Low re­turns from agri­cul­ture slowed growth of land trans­fers, re­port says

China Daily (Hong Kong) - - CHINA - By HOU LIQIANG houliqiang@chi­nadaily.com.cn

The coun­try needs to deepen re­forms in ru­ral ar­eas to bring fresh im­pe­tus to the ru­ral econ­omy, which has seen growth rates slow, ex­perts said af­ter the Chi­nese Acad­emy of So­cial Sciences pub­lished a re­port on Fri­day on China’s ru­ral de­vel­op­ment.

There has been a slow­down in farm­ers’ in­come growth with the in­crease of agri­cul­tural costs, the de­crease of job op­por­tu­ni­ties for mi­grant work­ers and the slow­down in the growth rate of land rights trans­fers, which hin­ders economies of scale, ac­cord­ing to the re­port.

Per capita dis­pos­able in­come for ru­ral res­i­dents in­creased by 6.2 per­cent in 2016. The growth rate was down by three per­cent­age points from 2014. Over the same pe­riod, the growth rate of per capita dis­pos­able in­come for ur­ban res­i­dents de­creased by only 1.2 per­cent­age points, said the re­port.

It also said wages, farm­land oper­a­tions and prop­erty in­come cover 40.6 per­cent, 38.4 per­cent and 2.2 per­cent of ru­ral res­i­dents’ per capita dis­pos­able in­come re­spec­tively.

In re­cent years, the rapid growth in agri­cul­tural costs has se­verely af­fected the com­pet­i­tive­ness of China’s grain in the in­ter­na­tional mar­ket and the in­dus­try’s ef­fi­ciency, said Pro­fes­sor Wei Houkai, lead au­thor of the an­nual re­port.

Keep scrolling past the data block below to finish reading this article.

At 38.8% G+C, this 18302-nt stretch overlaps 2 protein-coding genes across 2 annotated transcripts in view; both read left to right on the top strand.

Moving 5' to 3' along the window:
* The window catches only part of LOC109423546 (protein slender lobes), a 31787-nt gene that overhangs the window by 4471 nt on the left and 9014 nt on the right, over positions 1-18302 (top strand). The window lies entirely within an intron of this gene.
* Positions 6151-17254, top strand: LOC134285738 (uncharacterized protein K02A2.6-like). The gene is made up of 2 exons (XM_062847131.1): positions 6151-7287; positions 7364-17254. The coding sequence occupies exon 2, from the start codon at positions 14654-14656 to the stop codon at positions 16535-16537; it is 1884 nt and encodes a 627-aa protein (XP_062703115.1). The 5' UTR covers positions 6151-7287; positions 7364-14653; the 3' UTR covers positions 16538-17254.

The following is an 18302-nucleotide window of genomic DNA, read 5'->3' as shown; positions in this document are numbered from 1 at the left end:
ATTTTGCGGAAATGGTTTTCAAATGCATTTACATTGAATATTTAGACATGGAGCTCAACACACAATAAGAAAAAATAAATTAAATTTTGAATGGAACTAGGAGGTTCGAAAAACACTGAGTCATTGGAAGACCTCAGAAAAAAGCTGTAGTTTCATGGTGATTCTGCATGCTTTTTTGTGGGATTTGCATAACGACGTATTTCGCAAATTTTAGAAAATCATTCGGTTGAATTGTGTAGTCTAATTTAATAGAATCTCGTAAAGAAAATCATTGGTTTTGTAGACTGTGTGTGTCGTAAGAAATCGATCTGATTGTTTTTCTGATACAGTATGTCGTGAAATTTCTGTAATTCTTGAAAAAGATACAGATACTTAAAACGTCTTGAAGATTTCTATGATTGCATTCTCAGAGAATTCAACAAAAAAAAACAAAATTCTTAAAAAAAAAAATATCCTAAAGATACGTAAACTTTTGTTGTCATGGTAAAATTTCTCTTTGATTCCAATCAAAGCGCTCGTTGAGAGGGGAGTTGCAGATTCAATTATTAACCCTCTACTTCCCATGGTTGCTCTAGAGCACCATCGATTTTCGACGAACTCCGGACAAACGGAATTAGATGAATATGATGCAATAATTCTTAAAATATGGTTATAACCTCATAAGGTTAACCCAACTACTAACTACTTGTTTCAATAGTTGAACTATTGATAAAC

In 2015, the av­er­age na­tional cost of a hectare of rice, wheat or corn was 16,350 yuan ($2,410), more than dou­ble that in 2007, and the profit from some agri­cul­tural prod­ucts, in­clud­ing corn, soy­bean and cot­ton, were neg­a­tive, he said.

The low re­turns from agri­cul­ture has slowed the growth of land trans­fers since 2013. Ac­cord­ing to the re­port, rights for 31.4 mil­lion hectares of farm­land were trans­ferred from the own­ers to other oper­a­tors in 2016, an in­crease of 1.8 per­cent year-on-year, far lower than the 4 per­cent growth ex­pe­ri­enced from 2012 to 2014.

The slow­ing growth of work op­por­tu­ni­ties for farm­ers in ur­ban ar­eas due to the slug­gish econ­omy and the re­duced need for la­bor af­ter in­dus­trial up­grad­ing also af­fects farm­ers’ wages, he said.

Many pre­vi­ous re­forms are short-term ones meant to han­dle im­me­di­ate prob­lems and lack for­ward-look­ing and over­all strate­gic con­sid­er­a­tion and sys­tem plan­ning, said the re­port.

Ye Xingqing, head of the Agri­cul­tural Econ­omy De­part­ment of the De­vel­op­ment Re­search Cen­ter of the State Coun­cil, said new im­pe­tus for ru­ral de­vel­op­ment de­pends on govern­ment pol­icy.

Scal­ing up agri­cul­tural oper­a­tions has been made pos­si­ble by the de­par­ture of many farm­ers to ur­ban ar­eas, how­ever, many of those re­main­ing are ei­ther too old or not knowl­edge­able enough, said Ye, adding that the govern­ment needs to draft pref­er­en­tial poli­cies to keep well-ed­u­cated young farm­ers in agri­cul­ture.

Growth rate of per capita dis­pos­able in­come for China’s ru­ral res­i­dents in 2016, down by three per­cent­age points from 2014

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